The date palm, Phoenix dactylifera, is the true date palm tree species. The tree is native to North Africa and has been grown as a main source of food for North Africa and Asia. Date palm trees are a single stem palm that produces fruit in the spring and summer.
The date palm is a variety of palm tree that grows to a height of 100 feet with a branch spread of 30 feet. The tree is slow-growing and takes up to 15 years to grow 10 feet. Each branch is 15 to 20 feet long and forms a feather-duster look at the top of the tree. The leaves are featherlike with a pinnate formation. Female date palm trees produce cream-colored flower clusters in the spring and summer that turn into 1- to 2-inch edible date fruit.
Date palm trees are hardy to plant in USDA zones 9 through 11 where there is a low risk of freezing weather. The tree grows best in a well-draining, acidic soil such as sand or clay loam. Date palms require full, bright sunlight during most of the daylight hours. The soil pH should be tested to verify it has a pH of 4.5 to 8. Ground rock sulfur can be worked into the soil to lower the pH number and make it more acidic.
The date palm is a drought-resistant tree since the root structure grows deep. Provide a deep soaking of water each month during periods of dry weather and drought to assist in faster growth and create a visually appealing tree. Date palm trees should be fertilized with an all-purpose fertilizer every other year in early spring to maintain the health of the tree. Suckers growing around the base of the tree should be removed each year unless they are needed for propagation. This will prevent a tree with multiple trunks or stems.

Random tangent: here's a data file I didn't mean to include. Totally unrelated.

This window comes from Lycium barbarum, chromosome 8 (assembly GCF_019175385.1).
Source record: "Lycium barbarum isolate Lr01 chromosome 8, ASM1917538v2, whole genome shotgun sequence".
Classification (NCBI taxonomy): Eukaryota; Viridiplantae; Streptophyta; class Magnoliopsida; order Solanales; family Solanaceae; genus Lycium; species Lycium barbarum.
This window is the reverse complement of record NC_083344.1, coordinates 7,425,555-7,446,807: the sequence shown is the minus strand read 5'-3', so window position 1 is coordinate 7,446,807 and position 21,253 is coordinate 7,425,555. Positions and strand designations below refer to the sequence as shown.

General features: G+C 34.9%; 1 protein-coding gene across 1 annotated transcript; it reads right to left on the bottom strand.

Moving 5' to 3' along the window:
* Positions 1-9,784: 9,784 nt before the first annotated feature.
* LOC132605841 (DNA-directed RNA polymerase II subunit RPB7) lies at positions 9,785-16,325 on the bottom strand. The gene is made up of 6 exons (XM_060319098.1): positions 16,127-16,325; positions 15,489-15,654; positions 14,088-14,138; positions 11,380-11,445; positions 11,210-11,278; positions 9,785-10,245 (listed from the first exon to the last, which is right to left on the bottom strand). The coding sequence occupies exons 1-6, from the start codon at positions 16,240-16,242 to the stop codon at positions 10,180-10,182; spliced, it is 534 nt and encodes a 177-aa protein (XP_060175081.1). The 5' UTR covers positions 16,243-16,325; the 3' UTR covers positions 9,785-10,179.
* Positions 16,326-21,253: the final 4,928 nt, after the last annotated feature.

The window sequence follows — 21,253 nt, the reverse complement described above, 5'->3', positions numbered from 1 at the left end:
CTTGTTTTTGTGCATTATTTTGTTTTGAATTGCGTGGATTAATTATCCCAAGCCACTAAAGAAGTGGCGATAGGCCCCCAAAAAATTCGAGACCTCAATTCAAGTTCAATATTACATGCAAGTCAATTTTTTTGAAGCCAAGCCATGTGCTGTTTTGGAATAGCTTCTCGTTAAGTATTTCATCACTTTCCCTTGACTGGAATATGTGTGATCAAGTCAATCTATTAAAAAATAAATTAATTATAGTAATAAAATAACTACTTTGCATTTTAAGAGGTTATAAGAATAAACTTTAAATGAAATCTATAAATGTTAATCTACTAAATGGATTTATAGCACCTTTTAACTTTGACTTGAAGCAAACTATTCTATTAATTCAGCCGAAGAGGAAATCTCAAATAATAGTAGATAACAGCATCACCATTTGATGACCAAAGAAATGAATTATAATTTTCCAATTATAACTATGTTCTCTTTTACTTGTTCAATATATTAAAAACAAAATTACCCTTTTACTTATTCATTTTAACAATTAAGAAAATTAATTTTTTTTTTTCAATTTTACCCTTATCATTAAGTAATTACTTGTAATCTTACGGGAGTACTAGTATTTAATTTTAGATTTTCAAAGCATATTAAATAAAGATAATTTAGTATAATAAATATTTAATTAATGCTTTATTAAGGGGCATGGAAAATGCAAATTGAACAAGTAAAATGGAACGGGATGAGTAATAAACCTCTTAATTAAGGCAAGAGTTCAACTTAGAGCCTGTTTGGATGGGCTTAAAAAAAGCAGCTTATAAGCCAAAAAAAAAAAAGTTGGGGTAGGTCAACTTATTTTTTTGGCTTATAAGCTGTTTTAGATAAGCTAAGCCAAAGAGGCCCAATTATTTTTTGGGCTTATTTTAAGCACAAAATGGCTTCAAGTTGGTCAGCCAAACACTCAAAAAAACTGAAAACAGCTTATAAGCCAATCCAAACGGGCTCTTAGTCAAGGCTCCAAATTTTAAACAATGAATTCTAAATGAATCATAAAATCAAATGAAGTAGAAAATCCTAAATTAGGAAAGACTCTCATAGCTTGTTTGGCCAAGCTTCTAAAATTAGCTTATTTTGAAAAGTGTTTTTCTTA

Date palm trees can be propagated to create new trees by transplanting suckers that grow around the base of the tree at ground level. The suckers should be dug from the ground once they are 3 to 5 years old and weigh 40 pounds or more and can be transplanted into a new location once they have been seasoned for 10 days. Seasoning involves leaving the sucker out of the ground so it loses 10 to 15 percent of its moisture. No more than two suckers should be removed from a tree each year.
The date palm tree is susceptible to the fungal diseases leaf spot and lethal yellowing. Palms with a leaf spot infection will produce lesions that appear as water spots on the leaves. The spots turn red and black as the infection matures. Leaf spot can be treated with fungicide applications. Lethal yellowing is a systemic disease that causes the fruit to rot and fall from the tree and the foliage to turn yellow in color. Trees can be treated with antibiotic injections if they have less than 25 percent of damage to the tree.